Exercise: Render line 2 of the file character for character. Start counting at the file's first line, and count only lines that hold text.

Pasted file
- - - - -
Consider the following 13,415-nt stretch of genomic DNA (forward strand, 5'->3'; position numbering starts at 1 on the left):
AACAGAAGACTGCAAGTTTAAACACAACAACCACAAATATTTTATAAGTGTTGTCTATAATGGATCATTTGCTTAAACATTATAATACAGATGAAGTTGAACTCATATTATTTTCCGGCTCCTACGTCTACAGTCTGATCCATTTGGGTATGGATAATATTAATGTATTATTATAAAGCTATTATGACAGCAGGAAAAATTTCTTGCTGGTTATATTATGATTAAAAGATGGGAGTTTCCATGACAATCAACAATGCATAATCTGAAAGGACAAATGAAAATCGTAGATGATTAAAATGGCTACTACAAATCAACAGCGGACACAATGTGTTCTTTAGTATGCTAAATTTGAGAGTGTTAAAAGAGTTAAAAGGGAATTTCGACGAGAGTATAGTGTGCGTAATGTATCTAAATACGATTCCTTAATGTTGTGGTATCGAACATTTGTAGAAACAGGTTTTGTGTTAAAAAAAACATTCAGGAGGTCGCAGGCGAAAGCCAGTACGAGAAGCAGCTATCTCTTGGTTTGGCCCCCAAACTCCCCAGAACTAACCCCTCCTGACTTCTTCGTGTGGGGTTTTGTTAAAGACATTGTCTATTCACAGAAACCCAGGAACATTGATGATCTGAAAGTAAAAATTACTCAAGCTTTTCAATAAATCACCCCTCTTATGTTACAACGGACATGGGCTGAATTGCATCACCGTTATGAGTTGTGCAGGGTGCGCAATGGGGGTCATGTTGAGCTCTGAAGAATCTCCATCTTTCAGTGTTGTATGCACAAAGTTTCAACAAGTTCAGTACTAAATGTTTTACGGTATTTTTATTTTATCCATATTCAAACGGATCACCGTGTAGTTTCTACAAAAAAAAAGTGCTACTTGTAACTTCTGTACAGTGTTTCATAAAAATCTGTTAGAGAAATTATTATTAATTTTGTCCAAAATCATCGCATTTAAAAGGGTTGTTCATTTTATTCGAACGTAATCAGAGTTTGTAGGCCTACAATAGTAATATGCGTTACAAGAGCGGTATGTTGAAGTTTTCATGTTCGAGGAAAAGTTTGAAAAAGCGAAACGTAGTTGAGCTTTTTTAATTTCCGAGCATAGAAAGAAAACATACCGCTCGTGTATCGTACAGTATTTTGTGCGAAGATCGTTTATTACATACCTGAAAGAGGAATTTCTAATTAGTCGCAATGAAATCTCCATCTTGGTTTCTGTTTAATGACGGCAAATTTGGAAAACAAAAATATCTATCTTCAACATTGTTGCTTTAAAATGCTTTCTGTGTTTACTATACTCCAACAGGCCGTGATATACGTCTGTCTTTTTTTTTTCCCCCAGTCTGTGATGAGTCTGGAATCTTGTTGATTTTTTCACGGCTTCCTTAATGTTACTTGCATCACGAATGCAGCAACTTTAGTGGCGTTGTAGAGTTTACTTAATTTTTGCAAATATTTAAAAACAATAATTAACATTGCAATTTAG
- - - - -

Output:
AACAGAAGACTGCAAGTTTAAACACAACAACCACAAATATTTTATAAGTGTTGTCTATAATGGATCATTTGCTTAAACATTATAATACAGATGAAGTTGAACTCATATTATTTTCCGGCTCCTACGTCTACAGTCTGATCCATTTGGGTATGGATAATATTAATGTATTATTATAAAGCTATTATGACAGCAGGAAAAATTTCTTGCTGGTTATATTATGATTAAAAGATGGGAGTTTCCATGACAATCAACAATGCATAATCTGAAAGGACAAATGAAAATCGTAGATGATTAAAATGGCTACTACAAATCAACAGCGGACACAATGTGTTCTTTAGTATGCTAAATTTGAGAGTGTTAAAAGAGTTAAAAGGGAATTTCGACGAGAGTATAGTGTGCGTAATGTATCTAAATACGATTCCTTAATGTTGTGGTATCGAACATTTGTAGAAACAGGTTTTGTGTTAAAAAAAACATTCAGGAGGTCGCAGGCGAAAGCCAGTACGAGAAGCAGCTATCTCTTGGTTTGGCCCCCAAACTCCCCAGAACTAACCCCTCCTGACTTCTTCGTGTGGGGTTTTGTTAAAGACATTGTCTATTCACAGAAACCCAGGAACATTGATGATCTGAAAGTAAAAATTACTCAAGCTTTTCAATAAATCACCCCTCTTATGTTACAACGGACATGGGCTGAATTGCATCACCGTTATGAGTTGTGCAGGGTGCGCAATGGGGGTCATGTTGAGCTCTGAAGAATCTCCATCTTTCAGTGTTGTATGCACAAAGTTTCAACAAGTTCAGTACTAAATGTTTTACGGTATTTTTATTTTATCCATATTCAAACGGATCACCGTGTAGTTTCTACAAAAAAAAAGTGCTACTTGTAACTTCTGTACAGTGTTTCATAAAAATCTGTTAGAGAAATTATTATTAATTTTGTCCAAAATCATCGCATTTAAAAGGGTTGTTCATTTTATTCGAACGTAATCAGAGTTTGTAGGCCTACAATAGTAATATGCGTTACAAGAGCGGTATGTTGAAGTTTTCATGTTCGAGGAAAAGTTTGAAAAAGCGAAACGTAGTTGAGCTTTTTTAATTTCCGAGCATAGAAAGAAAACATACCGCTCGTGTATCGTACAGTATTTTGTGCGAAGATCGTTTATTACATACCTGAAAGAGGAATTTCTAATTAGTCGCAATGAAATCTCCATCTTGGTTTCTGTTTAATGACGGCAAATTTGGAAAACAAAAATATCTATCTTCAACATTGTTGCTTTAAAATGCTTTCTGTGTTTACTATACTCCAACAGGCCGTGATATACGTCTGTCTTTTTTTTTTCCCCCAGTCTGTGATGAGTCTGGAATCTTGTTGATTTTTTCACGGCTTCCTTAATGTTACTTGCATCACGAATGCAGCAACTTTAGTGGCGTTGTAGAGTTTACTTAATTTTTGCAAATATTTAAAAACAATAATTAACATTGCAATTTAG